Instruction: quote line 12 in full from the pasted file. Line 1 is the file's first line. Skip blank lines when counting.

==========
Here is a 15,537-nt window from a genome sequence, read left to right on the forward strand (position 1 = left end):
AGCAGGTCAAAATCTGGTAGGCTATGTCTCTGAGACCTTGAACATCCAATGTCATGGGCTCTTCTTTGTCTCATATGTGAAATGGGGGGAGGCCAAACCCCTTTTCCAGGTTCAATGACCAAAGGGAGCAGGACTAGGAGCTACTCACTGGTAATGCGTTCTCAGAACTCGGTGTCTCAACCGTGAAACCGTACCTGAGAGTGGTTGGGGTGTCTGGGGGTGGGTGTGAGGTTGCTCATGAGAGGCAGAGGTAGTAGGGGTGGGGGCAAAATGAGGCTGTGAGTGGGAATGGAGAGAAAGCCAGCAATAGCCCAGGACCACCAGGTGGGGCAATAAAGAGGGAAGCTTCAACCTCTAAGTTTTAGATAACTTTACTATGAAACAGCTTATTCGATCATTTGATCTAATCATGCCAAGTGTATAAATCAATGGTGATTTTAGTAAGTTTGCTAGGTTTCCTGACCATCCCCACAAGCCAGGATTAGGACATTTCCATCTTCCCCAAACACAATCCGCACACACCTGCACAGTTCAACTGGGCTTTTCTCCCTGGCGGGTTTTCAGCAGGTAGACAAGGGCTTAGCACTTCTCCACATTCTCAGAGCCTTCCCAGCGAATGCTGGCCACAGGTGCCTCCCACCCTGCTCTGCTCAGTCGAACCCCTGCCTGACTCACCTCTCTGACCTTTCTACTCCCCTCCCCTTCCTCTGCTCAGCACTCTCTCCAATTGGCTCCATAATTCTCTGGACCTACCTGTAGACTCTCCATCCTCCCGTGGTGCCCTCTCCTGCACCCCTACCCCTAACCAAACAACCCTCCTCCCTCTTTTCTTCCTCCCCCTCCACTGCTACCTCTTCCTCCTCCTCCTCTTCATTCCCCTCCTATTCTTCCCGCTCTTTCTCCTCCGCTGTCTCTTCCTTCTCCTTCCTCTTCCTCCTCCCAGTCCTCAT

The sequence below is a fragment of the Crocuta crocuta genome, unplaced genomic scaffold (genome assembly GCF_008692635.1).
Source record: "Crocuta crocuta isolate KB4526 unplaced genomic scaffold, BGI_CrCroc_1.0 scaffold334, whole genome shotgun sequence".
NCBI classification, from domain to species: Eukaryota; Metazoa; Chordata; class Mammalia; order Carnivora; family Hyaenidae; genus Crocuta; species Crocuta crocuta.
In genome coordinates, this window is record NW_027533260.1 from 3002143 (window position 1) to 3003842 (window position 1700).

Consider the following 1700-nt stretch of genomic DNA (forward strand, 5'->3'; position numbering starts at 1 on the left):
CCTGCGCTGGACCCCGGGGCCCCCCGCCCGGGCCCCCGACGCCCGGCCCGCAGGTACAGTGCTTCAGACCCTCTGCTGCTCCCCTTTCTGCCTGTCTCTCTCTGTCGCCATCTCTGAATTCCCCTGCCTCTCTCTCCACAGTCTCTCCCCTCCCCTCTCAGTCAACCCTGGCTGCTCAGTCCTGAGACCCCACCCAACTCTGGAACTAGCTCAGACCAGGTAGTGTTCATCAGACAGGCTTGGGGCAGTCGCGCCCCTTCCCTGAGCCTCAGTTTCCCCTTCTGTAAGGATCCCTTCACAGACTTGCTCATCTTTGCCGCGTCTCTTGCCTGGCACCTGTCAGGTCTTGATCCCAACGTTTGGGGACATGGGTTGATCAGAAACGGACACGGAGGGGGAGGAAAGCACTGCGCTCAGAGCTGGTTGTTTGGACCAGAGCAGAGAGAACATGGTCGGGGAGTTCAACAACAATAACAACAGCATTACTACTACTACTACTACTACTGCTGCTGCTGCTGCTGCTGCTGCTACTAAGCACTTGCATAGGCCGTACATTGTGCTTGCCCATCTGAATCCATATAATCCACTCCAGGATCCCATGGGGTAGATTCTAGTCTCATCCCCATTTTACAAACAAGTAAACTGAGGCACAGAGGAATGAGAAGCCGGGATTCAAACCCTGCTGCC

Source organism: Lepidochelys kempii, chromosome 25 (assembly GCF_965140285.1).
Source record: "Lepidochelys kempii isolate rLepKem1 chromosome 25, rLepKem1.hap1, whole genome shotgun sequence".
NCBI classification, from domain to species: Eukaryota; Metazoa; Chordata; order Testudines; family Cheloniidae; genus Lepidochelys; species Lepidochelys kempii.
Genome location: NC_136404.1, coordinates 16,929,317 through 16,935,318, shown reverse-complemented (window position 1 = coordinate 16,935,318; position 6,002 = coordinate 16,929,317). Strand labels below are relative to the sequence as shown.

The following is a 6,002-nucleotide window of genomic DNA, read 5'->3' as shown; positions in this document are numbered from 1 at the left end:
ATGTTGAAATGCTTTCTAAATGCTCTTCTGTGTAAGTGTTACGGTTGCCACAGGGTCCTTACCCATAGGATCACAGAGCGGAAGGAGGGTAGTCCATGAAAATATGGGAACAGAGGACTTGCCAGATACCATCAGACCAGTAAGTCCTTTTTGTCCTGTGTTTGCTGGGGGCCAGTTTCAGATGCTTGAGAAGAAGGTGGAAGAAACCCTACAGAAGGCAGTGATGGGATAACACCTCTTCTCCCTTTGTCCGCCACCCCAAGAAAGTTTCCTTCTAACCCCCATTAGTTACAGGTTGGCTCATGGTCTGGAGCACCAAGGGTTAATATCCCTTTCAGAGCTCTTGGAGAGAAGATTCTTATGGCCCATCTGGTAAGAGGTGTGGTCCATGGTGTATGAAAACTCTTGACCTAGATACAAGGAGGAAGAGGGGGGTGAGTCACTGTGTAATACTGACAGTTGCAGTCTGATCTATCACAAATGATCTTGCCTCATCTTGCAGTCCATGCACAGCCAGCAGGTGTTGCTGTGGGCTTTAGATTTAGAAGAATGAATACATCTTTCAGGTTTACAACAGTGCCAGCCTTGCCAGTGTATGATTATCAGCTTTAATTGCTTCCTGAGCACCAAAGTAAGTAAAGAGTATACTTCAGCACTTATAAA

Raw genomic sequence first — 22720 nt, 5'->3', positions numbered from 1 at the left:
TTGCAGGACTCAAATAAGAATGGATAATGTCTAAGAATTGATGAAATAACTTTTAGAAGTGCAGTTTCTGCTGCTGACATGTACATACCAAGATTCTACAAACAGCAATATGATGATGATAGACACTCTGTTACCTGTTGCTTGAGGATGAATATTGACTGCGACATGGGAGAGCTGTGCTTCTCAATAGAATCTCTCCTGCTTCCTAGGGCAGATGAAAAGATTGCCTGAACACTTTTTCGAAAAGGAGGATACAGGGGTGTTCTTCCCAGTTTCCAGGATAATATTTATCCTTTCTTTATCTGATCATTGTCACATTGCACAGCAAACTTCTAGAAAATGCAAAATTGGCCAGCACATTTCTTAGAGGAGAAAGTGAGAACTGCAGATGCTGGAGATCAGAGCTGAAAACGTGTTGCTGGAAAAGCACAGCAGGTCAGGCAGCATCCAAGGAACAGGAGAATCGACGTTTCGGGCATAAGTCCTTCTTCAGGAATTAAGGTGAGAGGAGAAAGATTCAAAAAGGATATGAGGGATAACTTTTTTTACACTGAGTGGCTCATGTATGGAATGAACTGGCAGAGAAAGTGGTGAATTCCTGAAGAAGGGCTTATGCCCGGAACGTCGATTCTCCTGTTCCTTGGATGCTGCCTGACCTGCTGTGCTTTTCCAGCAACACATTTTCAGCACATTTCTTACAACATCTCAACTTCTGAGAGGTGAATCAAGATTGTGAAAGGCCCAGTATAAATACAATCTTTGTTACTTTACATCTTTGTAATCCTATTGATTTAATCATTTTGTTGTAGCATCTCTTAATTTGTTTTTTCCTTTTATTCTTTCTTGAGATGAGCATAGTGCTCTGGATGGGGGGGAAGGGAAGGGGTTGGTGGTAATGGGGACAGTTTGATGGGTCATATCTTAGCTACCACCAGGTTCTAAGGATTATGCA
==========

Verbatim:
Genome location: NC_136404.1, coordinates 16,929,317 through 16,935,318, shown reverse-complemented (window position 1 = coordinate 16,935,318; position 6,002 = coordinate 16,929,317). Strand labels below are relative to the sequence as shown.